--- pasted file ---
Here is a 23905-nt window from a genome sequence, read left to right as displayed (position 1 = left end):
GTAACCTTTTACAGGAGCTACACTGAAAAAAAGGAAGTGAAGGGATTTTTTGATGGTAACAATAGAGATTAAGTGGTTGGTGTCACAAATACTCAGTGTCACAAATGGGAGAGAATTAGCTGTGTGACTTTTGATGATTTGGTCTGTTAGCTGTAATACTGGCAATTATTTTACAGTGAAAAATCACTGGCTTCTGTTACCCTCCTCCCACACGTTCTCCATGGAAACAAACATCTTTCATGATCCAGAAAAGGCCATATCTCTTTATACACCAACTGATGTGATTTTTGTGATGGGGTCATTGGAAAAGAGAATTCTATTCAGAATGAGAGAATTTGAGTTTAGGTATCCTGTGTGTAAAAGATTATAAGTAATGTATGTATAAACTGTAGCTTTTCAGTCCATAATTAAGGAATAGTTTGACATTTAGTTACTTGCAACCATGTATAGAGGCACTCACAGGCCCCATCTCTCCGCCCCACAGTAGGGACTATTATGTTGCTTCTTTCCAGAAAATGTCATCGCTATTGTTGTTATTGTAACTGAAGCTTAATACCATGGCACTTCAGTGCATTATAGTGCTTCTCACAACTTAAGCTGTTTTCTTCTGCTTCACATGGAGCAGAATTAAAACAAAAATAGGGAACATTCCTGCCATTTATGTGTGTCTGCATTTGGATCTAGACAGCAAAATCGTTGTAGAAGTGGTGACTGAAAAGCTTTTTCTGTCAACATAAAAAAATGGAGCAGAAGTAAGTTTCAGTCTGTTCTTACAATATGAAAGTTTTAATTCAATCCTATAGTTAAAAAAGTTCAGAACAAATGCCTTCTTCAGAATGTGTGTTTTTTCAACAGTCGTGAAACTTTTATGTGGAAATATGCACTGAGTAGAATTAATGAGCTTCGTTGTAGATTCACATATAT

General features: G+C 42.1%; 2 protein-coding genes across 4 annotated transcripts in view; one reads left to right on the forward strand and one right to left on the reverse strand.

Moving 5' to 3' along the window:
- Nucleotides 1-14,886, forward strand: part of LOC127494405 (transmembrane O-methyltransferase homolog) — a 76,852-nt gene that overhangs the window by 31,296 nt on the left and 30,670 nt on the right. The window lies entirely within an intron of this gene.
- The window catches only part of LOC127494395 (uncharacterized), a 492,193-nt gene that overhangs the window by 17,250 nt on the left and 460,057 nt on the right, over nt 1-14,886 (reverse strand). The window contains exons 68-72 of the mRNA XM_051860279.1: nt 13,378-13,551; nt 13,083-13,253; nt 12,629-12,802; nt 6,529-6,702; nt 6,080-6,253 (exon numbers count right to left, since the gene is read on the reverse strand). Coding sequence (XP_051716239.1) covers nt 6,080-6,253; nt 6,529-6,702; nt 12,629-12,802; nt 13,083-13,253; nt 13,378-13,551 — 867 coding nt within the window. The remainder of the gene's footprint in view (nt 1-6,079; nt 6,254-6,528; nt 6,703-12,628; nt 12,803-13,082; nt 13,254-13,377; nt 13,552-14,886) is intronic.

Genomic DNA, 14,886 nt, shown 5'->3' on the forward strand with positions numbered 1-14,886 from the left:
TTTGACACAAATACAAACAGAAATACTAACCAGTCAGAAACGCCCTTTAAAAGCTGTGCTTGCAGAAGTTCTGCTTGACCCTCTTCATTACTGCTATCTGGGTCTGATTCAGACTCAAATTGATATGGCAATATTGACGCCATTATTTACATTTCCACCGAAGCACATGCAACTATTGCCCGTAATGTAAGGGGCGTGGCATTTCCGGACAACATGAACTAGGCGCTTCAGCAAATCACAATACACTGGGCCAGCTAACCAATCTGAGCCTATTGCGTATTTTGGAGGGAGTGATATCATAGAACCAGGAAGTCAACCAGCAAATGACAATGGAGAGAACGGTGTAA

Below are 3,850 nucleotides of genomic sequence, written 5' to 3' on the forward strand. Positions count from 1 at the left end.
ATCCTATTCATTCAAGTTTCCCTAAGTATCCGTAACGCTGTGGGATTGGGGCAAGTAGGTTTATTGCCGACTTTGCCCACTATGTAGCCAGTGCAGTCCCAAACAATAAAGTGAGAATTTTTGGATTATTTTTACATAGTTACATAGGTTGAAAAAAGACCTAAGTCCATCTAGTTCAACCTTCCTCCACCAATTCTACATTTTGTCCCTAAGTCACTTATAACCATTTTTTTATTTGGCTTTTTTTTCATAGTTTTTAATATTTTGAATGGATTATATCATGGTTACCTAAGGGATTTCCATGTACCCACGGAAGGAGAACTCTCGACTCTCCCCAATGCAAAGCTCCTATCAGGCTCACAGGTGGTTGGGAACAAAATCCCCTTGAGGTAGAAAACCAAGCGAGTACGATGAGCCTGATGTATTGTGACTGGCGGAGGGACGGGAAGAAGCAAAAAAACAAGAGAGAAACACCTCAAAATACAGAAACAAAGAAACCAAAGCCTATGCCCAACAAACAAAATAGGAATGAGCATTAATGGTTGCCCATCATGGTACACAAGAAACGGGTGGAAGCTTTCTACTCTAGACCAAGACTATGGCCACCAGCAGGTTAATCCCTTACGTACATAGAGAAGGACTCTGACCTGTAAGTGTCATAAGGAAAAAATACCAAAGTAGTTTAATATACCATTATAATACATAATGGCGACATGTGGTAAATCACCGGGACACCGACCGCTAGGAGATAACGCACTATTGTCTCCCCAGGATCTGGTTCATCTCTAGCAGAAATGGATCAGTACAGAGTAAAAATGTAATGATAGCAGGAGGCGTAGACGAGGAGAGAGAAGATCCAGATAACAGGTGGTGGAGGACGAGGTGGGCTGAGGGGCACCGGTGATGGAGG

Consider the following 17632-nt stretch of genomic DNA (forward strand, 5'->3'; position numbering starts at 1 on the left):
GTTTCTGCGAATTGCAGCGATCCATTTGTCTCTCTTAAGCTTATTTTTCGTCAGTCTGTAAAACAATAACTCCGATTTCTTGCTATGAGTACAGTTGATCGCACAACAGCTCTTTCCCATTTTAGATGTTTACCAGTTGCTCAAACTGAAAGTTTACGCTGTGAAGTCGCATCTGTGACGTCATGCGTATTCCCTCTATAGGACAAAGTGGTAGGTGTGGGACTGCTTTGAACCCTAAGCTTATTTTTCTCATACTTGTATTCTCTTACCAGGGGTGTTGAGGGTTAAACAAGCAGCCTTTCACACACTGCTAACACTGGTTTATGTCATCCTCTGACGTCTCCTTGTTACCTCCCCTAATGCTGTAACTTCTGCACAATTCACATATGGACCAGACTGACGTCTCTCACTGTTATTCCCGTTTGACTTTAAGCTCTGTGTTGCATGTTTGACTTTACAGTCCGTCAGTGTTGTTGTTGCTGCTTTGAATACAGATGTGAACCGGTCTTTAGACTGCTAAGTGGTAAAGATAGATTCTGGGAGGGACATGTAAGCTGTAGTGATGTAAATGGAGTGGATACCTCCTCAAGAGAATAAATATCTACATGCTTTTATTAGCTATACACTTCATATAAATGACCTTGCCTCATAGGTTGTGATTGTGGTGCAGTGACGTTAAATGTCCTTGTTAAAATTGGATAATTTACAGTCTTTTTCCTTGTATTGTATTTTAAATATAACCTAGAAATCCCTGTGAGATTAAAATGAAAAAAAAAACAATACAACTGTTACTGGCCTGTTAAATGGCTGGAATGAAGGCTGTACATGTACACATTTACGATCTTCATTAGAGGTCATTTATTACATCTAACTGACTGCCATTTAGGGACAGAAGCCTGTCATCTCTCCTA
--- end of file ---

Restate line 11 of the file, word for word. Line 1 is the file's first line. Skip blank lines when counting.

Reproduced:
Consider the following 17632-nt stretch of genomic DNA (forward strand, 5'->3'; position numbering starts at 1 on the left):